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Let $X\in{l^p}$, with $1\le{p}\le{q}\le{\infty}$ and $X=(x_j)_{j=1}^\infty$ s.t. $\sum_{j=1}^{\infty}{|x_j|^p}<\infty$ (by definition). We choose $X$ s.t $\|X\|_{l^p}=\big(\sum_{j=1}^{\infty}{|x_j|^{p}}\big)^{1/p}=1.$ I am trying to show that $l^p\subset{l^q}$ and $\|X\|_{l^q}\le{\|X\|_{l^p}}.$

My lecturer's proof starts with the fact that:

"Suppose that $X\in{l^p}$ with $\|X\|_{l^p}=1$, and so in particular $|x_j|\le{1}$ for every $j$."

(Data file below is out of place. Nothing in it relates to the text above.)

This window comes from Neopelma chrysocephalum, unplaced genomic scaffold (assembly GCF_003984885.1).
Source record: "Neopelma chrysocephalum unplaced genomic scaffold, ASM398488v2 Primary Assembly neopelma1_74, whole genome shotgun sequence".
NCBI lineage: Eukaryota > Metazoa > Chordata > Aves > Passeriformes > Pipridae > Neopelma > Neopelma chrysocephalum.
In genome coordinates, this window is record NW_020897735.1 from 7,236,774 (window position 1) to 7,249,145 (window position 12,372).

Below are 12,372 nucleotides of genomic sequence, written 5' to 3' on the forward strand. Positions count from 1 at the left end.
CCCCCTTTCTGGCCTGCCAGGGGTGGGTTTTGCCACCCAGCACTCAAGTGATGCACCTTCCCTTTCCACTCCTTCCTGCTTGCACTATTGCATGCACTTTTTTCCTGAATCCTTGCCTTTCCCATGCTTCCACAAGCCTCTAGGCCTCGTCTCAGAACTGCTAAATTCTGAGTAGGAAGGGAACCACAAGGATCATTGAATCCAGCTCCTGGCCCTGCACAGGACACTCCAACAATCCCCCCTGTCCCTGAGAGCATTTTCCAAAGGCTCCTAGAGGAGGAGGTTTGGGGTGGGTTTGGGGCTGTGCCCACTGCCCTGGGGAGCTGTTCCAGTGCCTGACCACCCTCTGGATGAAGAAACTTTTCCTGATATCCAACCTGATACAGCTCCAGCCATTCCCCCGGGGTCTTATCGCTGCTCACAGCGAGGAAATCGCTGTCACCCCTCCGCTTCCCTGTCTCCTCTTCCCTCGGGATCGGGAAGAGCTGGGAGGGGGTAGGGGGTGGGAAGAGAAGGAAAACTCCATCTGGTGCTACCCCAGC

But I can't see how this is true, is there a nice way to show this or is it obvious?

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    $\begingroup$ $1=\sum_n|x_n|^p\geq |x_j|^p$. The inequality is due to removing some non-negative terms. $\endgroup$ – logarithm May 9 at 15:42
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As pointed out before, $$1=\sum_{n=1}^{+\infty}\left\lvert x_n\right\rvert^p=\left\lvert x_j\right \rvert^p+\sum_{n=1,n\neq j}^{+\infty}\left\lvert x_n\right\rvert^p\geqslant \left\lvert x_j\right \rvert^p.$$

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